OpenCV is an open source computer vision library developed in C and C++. It is optimized and intended for real-time applications. It is independent of platforms and hardware, allows for generic loading, saving and acquisition of images and videos, and provides both low and high level APIs (Application Programming Interfaces). It has a host of useful features and functions which make it very popular in the world of image processing, and it is what we shall use throughout this tutorial.
Usage of OpenCV
For OpenCV to be used, it must first be associated with our IDE (Integrated Development Environment) which we shall utilize for writing our image processing programs, which in this case will be Microsoft’s Visual Studio, which is a very powerful and versatile tool for programming in multiple languages. The steps outlined here are identical in the free Visual C++ Express Edition.
The steps to integrate OpenCV 2.4.6 with Visual Studio 2010/2012 are:-
1. Install Microsoft Visual Studio
2. Download the OpenCV 2.4.6 package from http://sourceforge.net/projects/opencvlibrary/files/opencv-win/2.4.6/
3. Extract the file to C: such that all OpenCV files are now in C:opencv
4. Open a new project (Win32 Console Application) in Visual Studio and give it a name.
5. Go to Project -> Properties (the last option)
6. Choose “All Configurations” in the drop-down menu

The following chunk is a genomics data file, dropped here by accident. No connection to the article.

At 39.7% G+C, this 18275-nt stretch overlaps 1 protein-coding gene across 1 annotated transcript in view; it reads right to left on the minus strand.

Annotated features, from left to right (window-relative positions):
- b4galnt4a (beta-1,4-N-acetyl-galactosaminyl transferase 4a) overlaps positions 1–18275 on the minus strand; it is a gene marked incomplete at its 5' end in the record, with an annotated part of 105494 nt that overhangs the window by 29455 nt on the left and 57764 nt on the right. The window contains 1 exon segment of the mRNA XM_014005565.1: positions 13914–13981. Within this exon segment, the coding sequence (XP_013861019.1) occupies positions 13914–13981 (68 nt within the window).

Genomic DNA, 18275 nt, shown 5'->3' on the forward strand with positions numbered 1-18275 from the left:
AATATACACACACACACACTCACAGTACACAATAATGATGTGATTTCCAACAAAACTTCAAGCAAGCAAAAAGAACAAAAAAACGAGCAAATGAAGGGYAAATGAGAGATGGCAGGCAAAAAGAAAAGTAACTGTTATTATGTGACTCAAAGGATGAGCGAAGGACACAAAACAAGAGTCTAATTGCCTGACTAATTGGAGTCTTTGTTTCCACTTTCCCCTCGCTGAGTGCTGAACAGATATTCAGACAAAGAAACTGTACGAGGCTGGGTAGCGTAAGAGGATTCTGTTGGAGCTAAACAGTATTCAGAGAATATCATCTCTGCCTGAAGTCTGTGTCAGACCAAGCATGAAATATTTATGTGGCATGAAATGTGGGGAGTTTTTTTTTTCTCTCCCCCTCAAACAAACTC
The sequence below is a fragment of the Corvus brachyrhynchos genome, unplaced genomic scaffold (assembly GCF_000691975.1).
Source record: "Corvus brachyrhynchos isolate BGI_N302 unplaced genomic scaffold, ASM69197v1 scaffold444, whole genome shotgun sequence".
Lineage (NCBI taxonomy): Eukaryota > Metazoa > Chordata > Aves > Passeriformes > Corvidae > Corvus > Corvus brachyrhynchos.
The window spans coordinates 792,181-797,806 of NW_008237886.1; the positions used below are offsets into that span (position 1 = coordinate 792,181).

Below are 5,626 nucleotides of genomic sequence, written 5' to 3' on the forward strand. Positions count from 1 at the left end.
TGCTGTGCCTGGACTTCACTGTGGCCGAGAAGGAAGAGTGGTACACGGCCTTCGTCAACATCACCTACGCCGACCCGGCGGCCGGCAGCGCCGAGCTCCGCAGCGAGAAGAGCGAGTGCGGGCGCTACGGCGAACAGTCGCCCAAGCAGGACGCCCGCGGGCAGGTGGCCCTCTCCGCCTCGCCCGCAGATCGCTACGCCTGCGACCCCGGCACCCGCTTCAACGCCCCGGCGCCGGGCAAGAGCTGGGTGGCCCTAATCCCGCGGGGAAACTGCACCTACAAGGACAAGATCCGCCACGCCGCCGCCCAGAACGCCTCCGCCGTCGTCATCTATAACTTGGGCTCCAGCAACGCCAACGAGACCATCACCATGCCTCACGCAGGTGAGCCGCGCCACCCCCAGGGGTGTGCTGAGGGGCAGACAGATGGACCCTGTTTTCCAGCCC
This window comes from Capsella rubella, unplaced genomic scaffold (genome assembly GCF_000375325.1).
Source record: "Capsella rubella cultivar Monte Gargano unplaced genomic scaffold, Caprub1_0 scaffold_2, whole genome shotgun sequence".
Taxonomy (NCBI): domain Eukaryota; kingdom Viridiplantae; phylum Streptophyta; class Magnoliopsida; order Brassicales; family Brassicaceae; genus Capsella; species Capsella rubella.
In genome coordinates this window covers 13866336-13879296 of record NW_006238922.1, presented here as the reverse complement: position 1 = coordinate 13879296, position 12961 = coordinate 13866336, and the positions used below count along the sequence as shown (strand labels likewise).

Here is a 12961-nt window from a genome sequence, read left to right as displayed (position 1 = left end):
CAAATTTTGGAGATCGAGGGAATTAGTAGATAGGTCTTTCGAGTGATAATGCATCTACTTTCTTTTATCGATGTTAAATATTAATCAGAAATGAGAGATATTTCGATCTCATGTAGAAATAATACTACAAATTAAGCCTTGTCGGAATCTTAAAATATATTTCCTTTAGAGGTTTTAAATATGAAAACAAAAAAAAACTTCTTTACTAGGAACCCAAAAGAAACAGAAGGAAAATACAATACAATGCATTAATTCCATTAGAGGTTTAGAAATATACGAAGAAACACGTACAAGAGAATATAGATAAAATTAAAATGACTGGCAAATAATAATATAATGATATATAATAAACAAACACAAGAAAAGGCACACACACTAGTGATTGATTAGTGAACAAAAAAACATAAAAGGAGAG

7. On the left, under Configuration Properties, click Debugging -> Environment and copy paste:
PATH=C:opencvbuildx86vc10bin;C:opencvbuildcommontbbia32vc10 (x64 for 64 bit, vcxx where xx is 1 less than the visual studio version installed, eg. vc10 for vs11)
8. Click on VC++ Directories -> Include directories and add the entries:
C:opencvbuildcommontbbia32vc10;C:opencvbuildinclude;C:opencvbuildincludeopencv;C:opencvbuildincludeopencv2 (x64 for 64 bit, vcxx where xx is 1 less than the visual studio version installed, eg. vc10 for vs11)
9. Click VC++ Directories -> Library directories and add the entries:
C:opencvbuildx86vc10lib (x64 for 64 bit, vcxx where xx is 1 less than the visual studio version installed, eg. vc10 for vs11)
9. Click Linker -> Input -> Additional Dependencies and add the following: (don’t replace)
(Note that you’ll need to rename the OpenCV files of format opencv_file246.lib etc to opencv_file246.lib for OpenCV 2.4.6 and so on.)
10. Test your OpenCV installation with the following code. Include the given header files for all your OpenCV projects.